To understand this issue, it is important to understand its individual components. CRISPR is a gene-editing tool that was discovered in 2007 and became widely used in 2013. Essentially, a scientist decides what portion of DNA they would like to alter, and transcribes the sequence into RNA. This RNA finds the portion of DNA with the specific code and then the Cas9 enzyme “cuts” the DNA, allowing a new sequence of DNA to take its place.

The image depicts functions of CRISPR Cas9 technology.

Dr. He used CRISPR Cas9 technology to try to block the HIV pathways in twin girls while they were still embryos. As this experiment was recent, the long-term effects of it are unclear. In addition, as these girls were not developed at the time of their gene editing, they did not give consent to have a treatment that could be detrimental to their health. Furthermore, looking at the Centers for Disease Control website, HIV is primarily acquired by the use of unsafe needles to inject drugs and sexual contact. Using clean needles and condoms can greatly decrease one’s risk of getting HIV, and if a HIV-positive person takes suppression medicines, the viral content of HIV in their blood can become undetectable. Dr. He’s actions gave the twin girls undue risk, with little possible benefit.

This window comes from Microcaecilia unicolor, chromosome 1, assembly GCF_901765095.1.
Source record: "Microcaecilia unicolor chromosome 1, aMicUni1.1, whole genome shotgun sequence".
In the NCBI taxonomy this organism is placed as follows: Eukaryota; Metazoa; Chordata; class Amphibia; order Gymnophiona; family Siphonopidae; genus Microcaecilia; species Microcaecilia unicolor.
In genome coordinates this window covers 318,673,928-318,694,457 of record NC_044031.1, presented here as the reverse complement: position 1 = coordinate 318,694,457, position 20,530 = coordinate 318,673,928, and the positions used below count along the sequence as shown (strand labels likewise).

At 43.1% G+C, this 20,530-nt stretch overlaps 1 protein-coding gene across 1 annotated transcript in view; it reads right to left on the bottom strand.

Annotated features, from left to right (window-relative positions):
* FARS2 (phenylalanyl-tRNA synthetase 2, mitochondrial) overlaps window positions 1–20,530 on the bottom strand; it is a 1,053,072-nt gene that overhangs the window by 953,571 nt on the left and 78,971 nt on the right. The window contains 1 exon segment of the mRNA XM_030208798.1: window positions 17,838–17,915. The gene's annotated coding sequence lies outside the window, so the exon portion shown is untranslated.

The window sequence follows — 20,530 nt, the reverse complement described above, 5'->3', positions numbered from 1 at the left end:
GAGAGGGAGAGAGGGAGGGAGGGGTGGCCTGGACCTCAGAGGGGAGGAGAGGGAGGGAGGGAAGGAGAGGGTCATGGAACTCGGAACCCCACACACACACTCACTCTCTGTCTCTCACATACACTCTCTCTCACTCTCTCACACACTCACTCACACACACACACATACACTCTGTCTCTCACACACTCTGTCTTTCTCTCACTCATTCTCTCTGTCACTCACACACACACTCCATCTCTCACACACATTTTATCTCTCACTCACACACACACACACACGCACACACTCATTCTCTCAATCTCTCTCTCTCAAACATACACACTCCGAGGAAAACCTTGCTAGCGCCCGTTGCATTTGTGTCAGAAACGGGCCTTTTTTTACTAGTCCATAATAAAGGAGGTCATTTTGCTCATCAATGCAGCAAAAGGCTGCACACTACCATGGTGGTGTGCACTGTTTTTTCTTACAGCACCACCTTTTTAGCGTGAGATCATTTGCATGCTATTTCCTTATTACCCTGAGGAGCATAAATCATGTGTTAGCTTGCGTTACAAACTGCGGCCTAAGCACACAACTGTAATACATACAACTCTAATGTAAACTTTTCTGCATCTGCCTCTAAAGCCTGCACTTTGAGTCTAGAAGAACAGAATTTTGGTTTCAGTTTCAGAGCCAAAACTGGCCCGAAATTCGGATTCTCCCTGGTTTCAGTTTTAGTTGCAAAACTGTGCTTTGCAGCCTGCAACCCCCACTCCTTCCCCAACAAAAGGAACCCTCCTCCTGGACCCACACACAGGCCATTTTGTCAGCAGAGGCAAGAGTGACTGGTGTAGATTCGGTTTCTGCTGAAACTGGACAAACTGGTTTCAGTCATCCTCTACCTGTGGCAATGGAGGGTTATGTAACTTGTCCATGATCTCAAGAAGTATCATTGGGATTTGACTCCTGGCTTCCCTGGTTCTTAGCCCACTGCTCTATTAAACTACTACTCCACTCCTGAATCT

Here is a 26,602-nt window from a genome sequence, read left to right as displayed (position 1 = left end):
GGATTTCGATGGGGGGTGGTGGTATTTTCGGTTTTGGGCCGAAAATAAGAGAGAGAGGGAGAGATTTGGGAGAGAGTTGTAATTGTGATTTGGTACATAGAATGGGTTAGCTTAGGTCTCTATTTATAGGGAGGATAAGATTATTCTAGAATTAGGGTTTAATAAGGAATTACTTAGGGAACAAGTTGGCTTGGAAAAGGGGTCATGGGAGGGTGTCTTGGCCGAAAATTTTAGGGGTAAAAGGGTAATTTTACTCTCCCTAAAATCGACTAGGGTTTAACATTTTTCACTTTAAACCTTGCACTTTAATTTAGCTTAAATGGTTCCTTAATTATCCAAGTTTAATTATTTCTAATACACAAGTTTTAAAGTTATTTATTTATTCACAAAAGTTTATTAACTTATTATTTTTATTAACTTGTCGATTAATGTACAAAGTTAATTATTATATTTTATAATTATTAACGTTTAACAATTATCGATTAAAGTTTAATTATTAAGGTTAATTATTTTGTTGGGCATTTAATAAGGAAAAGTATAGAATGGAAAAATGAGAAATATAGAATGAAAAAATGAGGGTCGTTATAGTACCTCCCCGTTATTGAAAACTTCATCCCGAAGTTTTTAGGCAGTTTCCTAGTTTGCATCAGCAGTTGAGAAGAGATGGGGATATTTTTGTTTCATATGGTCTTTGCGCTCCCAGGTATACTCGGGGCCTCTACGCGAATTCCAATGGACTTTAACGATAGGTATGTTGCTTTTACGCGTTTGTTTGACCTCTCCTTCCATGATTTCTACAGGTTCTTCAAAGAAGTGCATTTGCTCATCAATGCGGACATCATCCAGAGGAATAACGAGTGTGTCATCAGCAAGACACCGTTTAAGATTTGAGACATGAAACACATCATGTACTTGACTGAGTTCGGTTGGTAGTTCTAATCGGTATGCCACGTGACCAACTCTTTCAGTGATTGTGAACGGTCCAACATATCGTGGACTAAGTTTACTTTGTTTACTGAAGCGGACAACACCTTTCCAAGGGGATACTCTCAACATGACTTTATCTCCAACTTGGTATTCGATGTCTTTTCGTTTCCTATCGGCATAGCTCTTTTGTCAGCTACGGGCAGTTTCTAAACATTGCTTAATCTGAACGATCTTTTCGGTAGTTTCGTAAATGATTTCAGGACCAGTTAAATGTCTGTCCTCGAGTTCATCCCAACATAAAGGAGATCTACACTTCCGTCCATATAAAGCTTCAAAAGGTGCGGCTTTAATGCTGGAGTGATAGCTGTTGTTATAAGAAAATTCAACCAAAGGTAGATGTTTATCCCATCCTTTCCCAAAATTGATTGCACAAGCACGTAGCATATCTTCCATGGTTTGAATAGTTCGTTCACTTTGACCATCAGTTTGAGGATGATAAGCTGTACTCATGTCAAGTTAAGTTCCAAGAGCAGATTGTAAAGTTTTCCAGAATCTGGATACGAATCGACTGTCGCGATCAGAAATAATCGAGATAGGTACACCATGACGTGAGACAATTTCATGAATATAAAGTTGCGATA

In the future, this method of gene editing may be used to prevent or treat genetic diseases, but people have little knowledge of the long-term implications of using this technology on embryos. At the moment, the lack of global legislation regarding this gene-editing technology leaves a lot to be wondered about the future of this tool. According to Victor Dzau who works in the United States National Academy of Medicine, “The silver lining is that the world was awakened by the conduct of Dr. He, and we are all working very, very hard with all good intentions to make sure that this doesn’t happen again—not in the fashion that He did it. And that someday, if and when the technology is ready—and I think all of us are very bullish about this technology—that it will be helping humankind in the right way, knowing the risks and knowing the benefits.” After Dr. He’s experiment, many are in favor of halting the use of CRISPR on human embryos for at least five more years, so more research can be done on the subject. However, legislation, which the world has seen little of, holds a stronger weight than mere recommendations. In Russia, Denis Rebrikov is planning to create CRISPR babies, and regulations in the country regarding his specific goals remain unclear. How will CRISPR embryo editing evolve in the coming decades? Will CRISPR gene editing be as common someday as IVF is today?